As many of you are aware, I’m about to release my first novel, The Artemis Effect, on an unsuspecting world. One of the many benefits of being an Indie author is the chance to be involved with the development of your own cover art, and I thought you might like to see how we got to the final version of the art for this novel.
I worked with Richard Morden of Mordenart, who is an illustrator of many years experience. He is the author of several books himself, and also an avid science fiction fan, so he seemed a terrific person to go to. Richard is also very friendly, should anyone else like to discuss their project with him!
Richard read the novel (not in it’s most final form, but pretty close) before starting any artwork. We then had a long and for me, quite difficult discussion on who we thought would be the target audience. It is actually surprising hard to narrow down from: Anyone who likes a good story, to specific target gender, age, and interests. As it’s quite a people-based story, we didn’t want to alienate readers who are shy of the ‘robots and spaceships’ type of science fiction, but at the same time, we did want to embrace the great history of sci-fi cover art. Considering the size of a Kindle screen, we also needed typography which was clear and yet arresting.
These are the first three sketches: all quite different. The circular features in each sketch are the Moon, which is a central theme in the book.
As the story is curiously structured with three separate and yet interlinked threads, I was quite taken by the first of these, as we could then have one of the main characters from each thread represented. I also loved the idea of a tag-line along the bottom of the page, which I hadn’t previously thought of including.
Richard and I are both members of Colourlovers, which is a site for people who perhaps obviously enough, love colour, and combining colours in new and interesting ways. I sent though a grab bag of swatches which I thought would work well with the audience and themes we had discussed, and these were used to inform the new revision of the design. There were quite a few, but here is a selection:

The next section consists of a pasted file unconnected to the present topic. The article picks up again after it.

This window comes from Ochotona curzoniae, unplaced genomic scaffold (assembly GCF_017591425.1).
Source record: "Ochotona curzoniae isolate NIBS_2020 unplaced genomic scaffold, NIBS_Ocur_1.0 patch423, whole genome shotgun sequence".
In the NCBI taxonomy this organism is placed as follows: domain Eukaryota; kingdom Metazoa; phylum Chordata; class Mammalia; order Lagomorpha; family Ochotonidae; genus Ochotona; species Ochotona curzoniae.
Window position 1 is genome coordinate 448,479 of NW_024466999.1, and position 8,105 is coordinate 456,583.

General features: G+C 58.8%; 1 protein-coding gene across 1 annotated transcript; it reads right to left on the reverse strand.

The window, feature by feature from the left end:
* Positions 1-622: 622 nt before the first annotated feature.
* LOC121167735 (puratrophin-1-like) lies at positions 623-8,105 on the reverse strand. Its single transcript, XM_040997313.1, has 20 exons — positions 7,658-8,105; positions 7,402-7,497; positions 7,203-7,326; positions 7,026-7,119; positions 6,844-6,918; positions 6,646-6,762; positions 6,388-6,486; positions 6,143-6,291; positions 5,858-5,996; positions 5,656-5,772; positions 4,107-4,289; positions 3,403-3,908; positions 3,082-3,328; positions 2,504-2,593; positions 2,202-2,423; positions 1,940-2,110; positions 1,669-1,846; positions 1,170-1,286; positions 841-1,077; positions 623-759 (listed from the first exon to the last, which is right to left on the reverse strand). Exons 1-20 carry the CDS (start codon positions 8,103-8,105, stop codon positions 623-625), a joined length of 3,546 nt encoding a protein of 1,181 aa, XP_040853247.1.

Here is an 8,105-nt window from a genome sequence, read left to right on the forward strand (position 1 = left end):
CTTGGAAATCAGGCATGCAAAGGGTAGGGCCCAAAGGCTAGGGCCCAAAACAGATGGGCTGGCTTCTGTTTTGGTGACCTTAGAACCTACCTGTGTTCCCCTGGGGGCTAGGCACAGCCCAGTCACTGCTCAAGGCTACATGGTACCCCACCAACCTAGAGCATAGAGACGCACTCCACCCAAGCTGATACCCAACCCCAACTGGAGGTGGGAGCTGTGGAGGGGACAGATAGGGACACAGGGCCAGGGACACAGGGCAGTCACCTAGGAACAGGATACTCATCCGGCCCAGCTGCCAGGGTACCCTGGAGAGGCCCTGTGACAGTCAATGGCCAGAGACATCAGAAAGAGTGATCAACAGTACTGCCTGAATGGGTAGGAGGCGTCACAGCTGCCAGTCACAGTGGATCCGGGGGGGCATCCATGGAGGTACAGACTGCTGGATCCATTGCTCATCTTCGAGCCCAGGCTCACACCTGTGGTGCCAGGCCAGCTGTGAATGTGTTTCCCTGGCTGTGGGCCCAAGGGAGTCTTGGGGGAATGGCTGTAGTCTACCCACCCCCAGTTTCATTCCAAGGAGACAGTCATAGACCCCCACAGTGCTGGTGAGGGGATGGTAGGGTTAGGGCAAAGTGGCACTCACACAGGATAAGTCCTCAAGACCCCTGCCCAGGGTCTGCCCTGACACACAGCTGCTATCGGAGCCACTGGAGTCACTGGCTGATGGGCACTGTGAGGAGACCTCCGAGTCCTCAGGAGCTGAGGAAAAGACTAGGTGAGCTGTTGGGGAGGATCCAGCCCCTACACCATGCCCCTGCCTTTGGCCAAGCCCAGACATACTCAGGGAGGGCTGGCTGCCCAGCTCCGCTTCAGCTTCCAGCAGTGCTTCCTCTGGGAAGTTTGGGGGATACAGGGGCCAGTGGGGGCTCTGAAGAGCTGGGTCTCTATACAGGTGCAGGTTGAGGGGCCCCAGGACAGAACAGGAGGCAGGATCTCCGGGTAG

From here, Richard was able to take away the design to his lair and play with it for a while. When the first draft came back, I was pretty happy with it! I particularly love the texture he added to make it look more like old pulp fiction, which is apparently an image from an old hoarding. The three characters represented are Scott, in the middle, from Australia; Megan on the left, from Wales; and Kimberley, from Cleveland, Ohio. Apparently Kimberley is modeled on Halle Berry! This is actually very much in keeping with her character as a strong independent woman.
There was a bit of a hiatus in the process while the rest of the team messed about with final edits and proofreading, but finally we came back to Richard with some feedback along the lines of increasing the size of the figures, and also tweaking the colours a little. This is the final version – I hope you like it as much as I do! It also reads well in black and white, as although it will display in colour in iPads, of course Kindle is monochrome.
I’ve found the process quite fascinating, and I’ve been very lucky to work with someone so talented. A much, much better result than if I had tried to design it on my own.